A tax credit that allows biopharma companies to recoup some of the cost of developing drugs for rare diseases could be abolished if a Republican tax reform bill goes through.
As it stands, companies can claim a tax credit of 50% of the costs for clinical testing required by the FDA for drugs that treat rare diseases, a policy that has been in place ever since the 1980s when the Orphan Drug Act was enacted to encourage research into new treatments for diseases affecting fewer than 200,000 people.
That break could now be eliminated for “certain drugs for rare disease or conditions” after Dec. 31, 2017, according to the GOP bill.
It’s the only measure specifically affecting the biopharma industry within the 429-page “Tax Cuts and Jobs Act” proposal, and it could have an impact on the orphan drug category, which has seen steady and inexorable growth both in R&D spending and sales in recent years that has been mirrored by a hike in federal tax expenditures.
EvaluatePharma estimated recently that sales of orphan drugs—which often have very high prices—would hit $209 billion in 2022, and is increasingly dominated by big pharma rather than smaller biotechs. Earlier this year, lawmakers asked the Government Accountability Office to look into the Orphan Drug Act and assess whether its provisions are being exploited to subsidize mass-market meds.
On the other hand, biotech companies as well as patient representative groups such as the National Organization for Rare Disorders (NORD) have long argued that without the incentive, many drugs for rare diseases would never have been made available to patients.
The Biotechnology Industry Organization (BIO) has broadly welcomed the reforms, but made specific reference to the rare disease tax credit in its official statement, saying: “As Congress debates and refines this important legislation, we look forward to working with lawmakers to ensure that our nation’s tax code most effectively encourages innovation, investment and American entrepreneurship. This would include maintaining the Orphan Drug Tax Credit, and the inclusion of incentives for prerevenue innovation and for the development of advanced biofuels, renewable chemicals, and biobased products.”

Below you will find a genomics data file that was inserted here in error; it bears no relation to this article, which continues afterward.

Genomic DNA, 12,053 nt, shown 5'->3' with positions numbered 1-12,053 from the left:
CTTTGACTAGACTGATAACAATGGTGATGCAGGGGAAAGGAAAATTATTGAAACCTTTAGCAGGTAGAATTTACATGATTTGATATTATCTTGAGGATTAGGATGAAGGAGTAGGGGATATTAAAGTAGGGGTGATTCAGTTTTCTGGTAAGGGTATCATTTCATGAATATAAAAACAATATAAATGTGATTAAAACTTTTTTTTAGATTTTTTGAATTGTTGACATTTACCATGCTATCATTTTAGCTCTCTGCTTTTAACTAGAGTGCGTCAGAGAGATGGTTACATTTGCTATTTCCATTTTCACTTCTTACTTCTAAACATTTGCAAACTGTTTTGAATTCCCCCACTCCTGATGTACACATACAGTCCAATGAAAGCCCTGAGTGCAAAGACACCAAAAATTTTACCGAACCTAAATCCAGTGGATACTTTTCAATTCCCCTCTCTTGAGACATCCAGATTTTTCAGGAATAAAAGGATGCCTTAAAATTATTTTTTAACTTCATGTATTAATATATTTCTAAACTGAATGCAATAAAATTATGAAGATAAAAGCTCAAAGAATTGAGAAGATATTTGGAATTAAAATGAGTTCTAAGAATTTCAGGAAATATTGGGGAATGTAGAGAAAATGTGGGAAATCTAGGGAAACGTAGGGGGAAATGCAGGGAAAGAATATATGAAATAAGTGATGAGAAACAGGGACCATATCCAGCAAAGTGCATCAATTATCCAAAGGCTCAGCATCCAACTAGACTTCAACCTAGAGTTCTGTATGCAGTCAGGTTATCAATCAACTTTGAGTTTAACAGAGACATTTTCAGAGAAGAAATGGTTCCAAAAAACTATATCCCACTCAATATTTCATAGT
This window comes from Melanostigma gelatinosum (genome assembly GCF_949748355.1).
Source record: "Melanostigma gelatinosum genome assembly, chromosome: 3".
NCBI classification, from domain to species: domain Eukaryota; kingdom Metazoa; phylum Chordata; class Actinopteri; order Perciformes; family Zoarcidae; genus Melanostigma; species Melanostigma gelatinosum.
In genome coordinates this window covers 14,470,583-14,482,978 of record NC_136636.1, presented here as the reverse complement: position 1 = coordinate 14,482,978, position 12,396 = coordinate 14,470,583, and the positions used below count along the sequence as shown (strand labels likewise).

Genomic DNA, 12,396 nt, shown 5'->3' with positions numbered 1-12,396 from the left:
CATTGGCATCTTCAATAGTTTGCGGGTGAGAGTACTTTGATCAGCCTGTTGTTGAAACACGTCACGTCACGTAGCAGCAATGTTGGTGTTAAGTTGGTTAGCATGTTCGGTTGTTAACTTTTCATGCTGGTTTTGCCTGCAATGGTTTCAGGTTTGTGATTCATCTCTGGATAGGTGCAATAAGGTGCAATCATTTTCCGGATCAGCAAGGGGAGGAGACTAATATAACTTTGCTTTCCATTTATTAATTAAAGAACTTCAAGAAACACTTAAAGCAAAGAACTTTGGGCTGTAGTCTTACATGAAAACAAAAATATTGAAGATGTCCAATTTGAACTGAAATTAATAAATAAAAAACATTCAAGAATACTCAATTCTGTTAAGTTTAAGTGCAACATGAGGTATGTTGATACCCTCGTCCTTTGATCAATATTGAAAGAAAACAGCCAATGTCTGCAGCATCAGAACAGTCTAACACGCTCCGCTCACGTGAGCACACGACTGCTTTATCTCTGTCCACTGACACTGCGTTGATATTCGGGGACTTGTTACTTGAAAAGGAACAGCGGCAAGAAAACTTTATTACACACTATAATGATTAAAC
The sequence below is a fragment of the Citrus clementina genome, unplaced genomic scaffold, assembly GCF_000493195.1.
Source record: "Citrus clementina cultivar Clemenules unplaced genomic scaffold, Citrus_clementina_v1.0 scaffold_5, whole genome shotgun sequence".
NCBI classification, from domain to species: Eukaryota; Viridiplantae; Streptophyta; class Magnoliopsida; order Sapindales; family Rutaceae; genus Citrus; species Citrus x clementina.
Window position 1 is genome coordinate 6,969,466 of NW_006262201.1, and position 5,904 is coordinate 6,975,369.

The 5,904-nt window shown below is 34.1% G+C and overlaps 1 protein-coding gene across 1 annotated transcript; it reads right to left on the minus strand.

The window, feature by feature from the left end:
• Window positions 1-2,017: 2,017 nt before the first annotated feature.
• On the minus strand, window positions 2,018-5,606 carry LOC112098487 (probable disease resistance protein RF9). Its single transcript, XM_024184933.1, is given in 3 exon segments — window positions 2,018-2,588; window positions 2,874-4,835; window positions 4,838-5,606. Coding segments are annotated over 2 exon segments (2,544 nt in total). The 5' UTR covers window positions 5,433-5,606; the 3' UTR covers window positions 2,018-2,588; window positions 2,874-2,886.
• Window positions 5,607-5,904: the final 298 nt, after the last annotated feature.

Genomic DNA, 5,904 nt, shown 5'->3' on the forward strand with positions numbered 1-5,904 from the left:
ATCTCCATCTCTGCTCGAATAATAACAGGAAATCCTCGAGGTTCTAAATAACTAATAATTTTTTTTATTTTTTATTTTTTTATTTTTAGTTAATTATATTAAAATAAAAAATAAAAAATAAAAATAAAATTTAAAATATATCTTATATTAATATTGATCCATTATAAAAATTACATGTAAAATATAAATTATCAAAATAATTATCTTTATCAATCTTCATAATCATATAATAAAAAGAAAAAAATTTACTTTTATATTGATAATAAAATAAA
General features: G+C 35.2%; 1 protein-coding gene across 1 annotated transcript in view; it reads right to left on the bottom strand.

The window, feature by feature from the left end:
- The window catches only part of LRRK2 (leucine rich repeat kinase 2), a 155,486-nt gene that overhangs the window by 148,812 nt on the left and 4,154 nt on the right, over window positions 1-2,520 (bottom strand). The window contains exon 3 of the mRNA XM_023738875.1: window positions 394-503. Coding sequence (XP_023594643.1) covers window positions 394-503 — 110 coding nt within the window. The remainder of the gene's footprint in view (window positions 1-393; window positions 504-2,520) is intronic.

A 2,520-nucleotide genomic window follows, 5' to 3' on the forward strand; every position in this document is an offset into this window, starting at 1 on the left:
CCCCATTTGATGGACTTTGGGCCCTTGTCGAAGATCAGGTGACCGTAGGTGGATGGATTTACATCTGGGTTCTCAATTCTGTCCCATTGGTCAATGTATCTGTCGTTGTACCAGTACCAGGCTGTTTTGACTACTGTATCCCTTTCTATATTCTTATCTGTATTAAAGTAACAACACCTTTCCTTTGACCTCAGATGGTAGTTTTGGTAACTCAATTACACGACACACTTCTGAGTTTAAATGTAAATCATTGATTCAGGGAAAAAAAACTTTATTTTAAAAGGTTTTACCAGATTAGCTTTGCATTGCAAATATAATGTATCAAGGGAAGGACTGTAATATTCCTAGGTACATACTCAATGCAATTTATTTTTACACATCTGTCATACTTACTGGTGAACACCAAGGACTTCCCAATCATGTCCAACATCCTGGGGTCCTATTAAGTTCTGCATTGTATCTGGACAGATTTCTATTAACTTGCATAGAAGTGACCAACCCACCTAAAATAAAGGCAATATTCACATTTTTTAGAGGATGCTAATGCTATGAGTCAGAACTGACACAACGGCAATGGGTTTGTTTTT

That sentiment was echoed by NORD, which said that repealing the orphan drug tax credit would be “wholly unacceptable,” pointing out that 95% of the estimated 30 million Americans with rare diseases are still waiting for a treatment.
Overall, the reforms promise to be a movable feast for biopharma and other sectors. On the one hand, a headline reduction in the corporate tax rate from 35% to 20%—which has been pushed for by business leaders for years—is seen as cause for widespread celebration. However, new rules on tax avoidance could hit U.S. companies that deployed tax inversion deals to shift headquarters overseas, as well as foreign-owned groups with affiliates in the U.S., as they would now have to pay a 20% excise tax on payments within the company.
Jefferies analyst Steven DeSanctis estimates that a 20% tax rate would boost 018 S&P tech earnings growth to 17% from 13%, and healthcare companies would do better with a rise to 16% from 8%. The changing rules on income generated overseas could also make it easier for companies to repatriate cash held overseas.
Giving the big-picture response on behalf of industry, the U.S. Chamber of Commerce said that the reform bill is “exactly what our nation needs to get the economy growing faster,” but also cautioned that “a lot of work remains to be done to get the exact policy mix right and move from a legislative draft to an enacted law.”